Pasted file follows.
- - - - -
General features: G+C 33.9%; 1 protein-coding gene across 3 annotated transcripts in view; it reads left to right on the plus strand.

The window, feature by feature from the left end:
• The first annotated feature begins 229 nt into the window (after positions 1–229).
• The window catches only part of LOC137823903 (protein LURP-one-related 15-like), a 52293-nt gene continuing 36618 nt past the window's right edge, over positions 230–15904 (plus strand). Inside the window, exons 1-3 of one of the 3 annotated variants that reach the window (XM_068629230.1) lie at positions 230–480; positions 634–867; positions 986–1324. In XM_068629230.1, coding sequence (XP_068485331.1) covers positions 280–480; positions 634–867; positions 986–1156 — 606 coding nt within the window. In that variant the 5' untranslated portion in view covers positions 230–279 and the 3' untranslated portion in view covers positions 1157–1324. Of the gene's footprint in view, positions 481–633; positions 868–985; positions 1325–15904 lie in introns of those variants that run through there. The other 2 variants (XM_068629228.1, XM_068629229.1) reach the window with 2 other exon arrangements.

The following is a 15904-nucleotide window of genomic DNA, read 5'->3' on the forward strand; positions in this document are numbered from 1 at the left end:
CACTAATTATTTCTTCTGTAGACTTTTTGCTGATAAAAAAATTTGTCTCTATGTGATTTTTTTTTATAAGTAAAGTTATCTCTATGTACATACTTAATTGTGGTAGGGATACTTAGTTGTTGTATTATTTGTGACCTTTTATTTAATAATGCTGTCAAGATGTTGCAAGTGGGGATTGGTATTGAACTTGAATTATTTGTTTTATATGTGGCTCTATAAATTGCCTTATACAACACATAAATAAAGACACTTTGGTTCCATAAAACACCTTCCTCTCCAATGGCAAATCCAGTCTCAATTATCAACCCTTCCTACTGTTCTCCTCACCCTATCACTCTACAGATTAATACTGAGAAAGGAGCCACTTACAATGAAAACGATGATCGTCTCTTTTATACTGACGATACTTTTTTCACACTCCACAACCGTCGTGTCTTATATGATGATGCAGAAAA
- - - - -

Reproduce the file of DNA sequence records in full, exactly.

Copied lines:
General features: G+C 33.9%; 1 protein-coding gene across 3 annotated transcripts in view; it reads left to right on the plus strand.

The window, feature by feature from the left end:
• The first annotated feature begins 229 nt into the window (after positions 1–229).
• The window catches only part of LOC137823903 (protein LURP-one-related 15-like), a 52293-nt gene continuing 36618 nt past the window's right edge, over positions 230–15904 (plus strand). Inside the window, exons 1-3 of one of the 3 annotated variants that reach the window (XM_068629230.1) lie at positions 230–480; positions 634–867; positions 986–1324. In XM_068629230.1, coding sequence (XP_068485331.1) covers positions 280–480; positions 634–867; positions 986–1156 — 606 coding nt within the window. In that variant the 5' untranslated portion in view covers positions 230–279 and the 3' untranslated portion in view covers positions 1157–1324. Of the gene's footprint in view, positions 481–633; positions 868–985; positions 1325–15904 lie in introns of those variants that run through there. The other 2 variants (XM_068629228.1, XM_068629229.1) reach the window with 2 other exon arrangements.

The following is a 15904-nucleotide window of genomic DNA, read 5'->3' on the forward strand; positions in this document are numbered from 1 at the left end:
CACTAATTATTTCTTCTGTAGACTTTTTGCTGATAAAAAAATTTGTCTCTATGTGATTTTTTTTTATAAGTAAAGTTATCTCTATGTACATACTTAATTGTGGTAGGGATACTTAGTTGTTGTATTATTTGTGACCTTTTATTTAATAATGCTGTCAAGATGTTGCAAGTGGGGATTGGTATTGAACTTGAATTATTTGTTTTATATGTGGCTCTATAAATTGCCTTATACAACACATAAATAAAGACACTTTGGTTCCATAAAACACCTTCCTCTCCAATGGCAAATCCAGTCTCAATTATCAACCCTTCCTACTGTTCTCCTCACCCTATCACTCTACAGATTAATACTGAGAAAGGAGCCACTTACAATGAAAACGATGATCGTCTCTTTTATACTGACGATACTTTTTTCACACTCCACAACCGTCGTGTCTTATATGATGATGCAGAAAA